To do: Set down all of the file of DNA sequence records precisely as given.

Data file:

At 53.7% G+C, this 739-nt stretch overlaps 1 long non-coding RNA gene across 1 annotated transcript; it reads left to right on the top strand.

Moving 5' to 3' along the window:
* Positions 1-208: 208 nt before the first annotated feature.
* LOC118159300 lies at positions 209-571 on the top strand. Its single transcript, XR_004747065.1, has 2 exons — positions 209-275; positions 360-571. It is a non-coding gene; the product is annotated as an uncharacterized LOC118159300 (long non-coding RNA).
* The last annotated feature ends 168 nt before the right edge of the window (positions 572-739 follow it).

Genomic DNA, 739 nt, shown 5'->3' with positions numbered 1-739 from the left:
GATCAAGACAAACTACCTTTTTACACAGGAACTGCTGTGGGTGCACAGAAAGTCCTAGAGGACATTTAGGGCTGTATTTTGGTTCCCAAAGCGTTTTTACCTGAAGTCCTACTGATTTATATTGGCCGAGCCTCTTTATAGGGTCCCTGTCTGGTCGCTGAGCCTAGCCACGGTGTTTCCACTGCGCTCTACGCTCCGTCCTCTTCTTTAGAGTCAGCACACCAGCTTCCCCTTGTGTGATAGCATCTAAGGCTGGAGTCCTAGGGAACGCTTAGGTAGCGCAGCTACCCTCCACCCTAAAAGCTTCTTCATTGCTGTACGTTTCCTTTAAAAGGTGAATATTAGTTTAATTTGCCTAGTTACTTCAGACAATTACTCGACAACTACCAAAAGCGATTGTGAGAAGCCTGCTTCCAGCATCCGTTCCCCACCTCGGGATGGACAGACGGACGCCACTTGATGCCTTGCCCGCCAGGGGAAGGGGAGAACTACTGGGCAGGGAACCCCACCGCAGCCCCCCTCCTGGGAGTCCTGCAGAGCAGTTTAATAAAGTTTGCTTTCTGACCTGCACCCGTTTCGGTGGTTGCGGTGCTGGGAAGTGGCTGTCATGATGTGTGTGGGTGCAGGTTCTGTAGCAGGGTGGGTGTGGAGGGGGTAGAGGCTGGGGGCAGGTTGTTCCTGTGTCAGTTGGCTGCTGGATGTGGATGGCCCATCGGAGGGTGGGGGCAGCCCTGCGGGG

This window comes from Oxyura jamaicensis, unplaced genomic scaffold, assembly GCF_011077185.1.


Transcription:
At 53.7% G+C, this 739-nt stretch overlaps 1 long non-coding RNA gene across 1 annotated transcript; it reads left to right on the top strand.

Moving 5' to 3' along the window:
* Positions 1-208: 208 nt before the first annotated feature.
* LOC118159300 lies at positions 209-571 on the top strand. Its single transcript, XR_004747065.1, has 2 exons — positions 209-275; positions 360-571. It is a non-coding gene; the product is annotated as an uncharacterized LOC118159300 (long non-coding RNA).
* The last annotated feature ends 168 nt before the right edge of the window (positions 572-739 follow it).

Genomic DNA, 739 nt, shown 5'->3' with positions numbered 1-739 from the left:
GATCAAGACAAACTACCTTTTTACACAGGAACTGCTGTGGGTGCACAGAAAGTCCTAGAGGACATTTAGGGCTGTATTTTGGTTCCCAAAGCGTTTTTACCTGAAGTCCTACTGATTTATATTGGCCGAGCCTCTTTATAGGGTCCCTGTCTGGTCGCTGAGCCTAGCCACGGTGTTTCCACTGCGCTCTACGCTCCGTCCTCTTCTTTAGAGTCAGCACACCAGCTTCCCCTTGTGTGATAGCATCTAAGGCTGGAGTCCTAGGGAACGCTTAGGTAGCGCAGCTACCCTCCACCCTAAAAGCTTCTTCATTGCTGTACGTTTCCTTTAAAAGGTGAATATTAGTTTAATTTGCCTAGTTACTTCAGACAATTACTCGACAACTACCAAAAGCGATTGTGAGAAGCCTGCTTCCAGCATCCGTTCCCCACCTCGGGATGGACAGACGGACGCCACTTGATGCCTTGCCCGCCAGGGGAAGGGGAGAACTACTGGGCAGGGAACCCCACCGCAGCCCCCCTCCTGGGAGTCCTGCAGAGCAGTTTAATAAAGTTTGCTTTCTGACCTGCACCCGTTTCGGTGGTTGCGGTGCTGGGAAGTGGCTGTCATGATGTGTGTGGGTGCAGGTTCTGTAGCAGGGTGGGTGTGGAGGGGGTAGAGGCTGGGGGCAGGTTGTTCCTGTGTCAGTTGGCTGCTGGATGTGGATGGCCCATCGGAGGGTGGGGGCAGCCCTGCGGGG

This window comes from Oxyura jamaicensis, unplaced genomic scaffold, assembly GCF_011077185.1.